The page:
The promotion of alternative music by deregulated television and recording industries, together with the increasingly felt presence of the metropolis, converged on Balinese cultural and physical landscapes in the 1990s. Mirroring developments in broader society, a regionalist discourse, which polarized notions of 'centre' and 'periphery', emerged among Balinese youth in the context of the local band scene. For certain musicians, musical authenticity was firmly rooted in a cultural and geographical locale, and was articulated by their abhorrence for socializing at shopping malls. In contrast, these Balinese alternative (including punk) musicians sought authenticity in a metropolitan elsewhere. This article is a case study of the indigenization of a 'global' code in a non-western periphery. It contests arguments for the 'post-imperial' nature of globalization, and demonstrates the continued salience of centre—periphery dialectics in local discourses. At the same time, the study attests to the progressive role a metropolitan superculture can play in cultural renewal in the periphery.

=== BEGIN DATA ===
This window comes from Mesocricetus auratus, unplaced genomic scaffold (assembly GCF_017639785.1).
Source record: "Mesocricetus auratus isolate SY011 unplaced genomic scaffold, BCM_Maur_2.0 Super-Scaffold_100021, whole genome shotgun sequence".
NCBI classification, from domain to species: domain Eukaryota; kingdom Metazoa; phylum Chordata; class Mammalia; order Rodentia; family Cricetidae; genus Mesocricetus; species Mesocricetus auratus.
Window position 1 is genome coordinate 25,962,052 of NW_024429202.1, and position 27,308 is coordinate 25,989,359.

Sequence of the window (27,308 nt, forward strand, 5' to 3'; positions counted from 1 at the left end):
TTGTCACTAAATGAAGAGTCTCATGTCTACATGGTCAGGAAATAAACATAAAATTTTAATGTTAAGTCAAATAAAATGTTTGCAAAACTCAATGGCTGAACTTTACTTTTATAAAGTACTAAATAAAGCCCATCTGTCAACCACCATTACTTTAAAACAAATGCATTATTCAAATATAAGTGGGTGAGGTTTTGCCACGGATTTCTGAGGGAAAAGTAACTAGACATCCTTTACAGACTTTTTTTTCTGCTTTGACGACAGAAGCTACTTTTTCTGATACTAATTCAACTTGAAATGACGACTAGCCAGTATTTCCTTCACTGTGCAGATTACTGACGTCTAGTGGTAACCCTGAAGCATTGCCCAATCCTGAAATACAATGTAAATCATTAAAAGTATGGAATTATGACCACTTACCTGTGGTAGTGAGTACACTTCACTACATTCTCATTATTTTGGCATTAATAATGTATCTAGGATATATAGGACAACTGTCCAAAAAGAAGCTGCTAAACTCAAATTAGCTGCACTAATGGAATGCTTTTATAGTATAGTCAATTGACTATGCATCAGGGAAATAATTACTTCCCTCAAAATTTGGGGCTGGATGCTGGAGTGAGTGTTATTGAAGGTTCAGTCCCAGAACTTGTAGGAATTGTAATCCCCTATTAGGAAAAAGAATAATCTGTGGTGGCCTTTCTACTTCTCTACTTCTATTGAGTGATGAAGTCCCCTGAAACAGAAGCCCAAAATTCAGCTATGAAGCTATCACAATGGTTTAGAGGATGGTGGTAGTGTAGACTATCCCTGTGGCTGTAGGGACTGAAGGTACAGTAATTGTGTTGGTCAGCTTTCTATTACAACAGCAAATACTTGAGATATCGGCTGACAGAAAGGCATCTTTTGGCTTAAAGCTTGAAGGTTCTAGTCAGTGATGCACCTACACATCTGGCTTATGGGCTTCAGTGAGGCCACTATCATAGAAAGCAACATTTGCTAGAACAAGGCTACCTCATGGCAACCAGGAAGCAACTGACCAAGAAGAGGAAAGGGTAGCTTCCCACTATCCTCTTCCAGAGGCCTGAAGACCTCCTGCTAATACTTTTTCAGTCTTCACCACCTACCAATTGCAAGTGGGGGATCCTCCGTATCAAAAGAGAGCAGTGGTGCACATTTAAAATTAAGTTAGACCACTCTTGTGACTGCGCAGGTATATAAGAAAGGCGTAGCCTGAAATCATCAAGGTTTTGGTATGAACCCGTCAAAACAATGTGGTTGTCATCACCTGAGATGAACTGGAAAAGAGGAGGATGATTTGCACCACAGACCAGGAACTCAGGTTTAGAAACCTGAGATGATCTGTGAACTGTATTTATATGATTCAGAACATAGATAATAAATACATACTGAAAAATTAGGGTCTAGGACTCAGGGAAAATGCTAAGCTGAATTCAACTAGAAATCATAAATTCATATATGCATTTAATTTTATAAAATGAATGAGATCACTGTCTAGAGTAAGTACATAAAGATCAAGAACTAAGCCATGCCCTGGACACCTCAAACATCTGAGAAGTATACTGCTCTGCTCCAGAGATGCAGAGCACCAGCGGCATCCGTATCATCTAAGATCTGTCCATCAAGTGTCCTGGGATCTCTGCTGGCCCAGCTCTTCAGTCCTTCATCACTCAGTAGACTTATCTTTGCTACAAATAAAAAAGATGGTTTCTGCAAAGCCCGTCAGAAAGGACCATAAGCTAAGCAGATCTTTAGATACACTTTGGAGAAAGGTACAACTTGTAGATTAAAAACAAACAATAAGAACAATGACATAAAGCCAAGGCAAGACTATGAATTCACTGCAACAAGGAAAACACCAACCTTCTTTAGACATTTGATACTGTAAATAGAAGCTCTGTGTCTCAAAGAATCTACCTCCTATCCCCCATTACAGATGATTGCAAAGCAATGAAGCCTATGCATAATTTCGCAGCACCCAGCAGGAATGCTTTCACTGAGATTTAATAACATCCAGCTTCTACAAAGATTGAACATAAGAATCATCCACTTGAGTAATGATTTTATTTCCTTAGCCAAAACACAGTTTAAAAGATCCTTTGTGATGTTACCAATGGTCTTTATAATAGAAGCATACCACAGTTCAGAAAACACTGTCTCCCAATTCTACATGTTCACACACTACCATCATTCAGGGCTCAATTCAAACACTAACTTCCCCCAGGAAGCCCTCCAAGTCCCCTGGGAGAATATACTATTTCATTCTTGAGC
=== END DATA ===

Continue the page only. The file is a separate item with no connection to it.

|Title of host publication||Popular Music Volume 4, Cultures and Subcultures of Popular Music|
|Place of Publication||London|
|Publisher||Sage Publications Inc|
|Publication status||Published - 2011|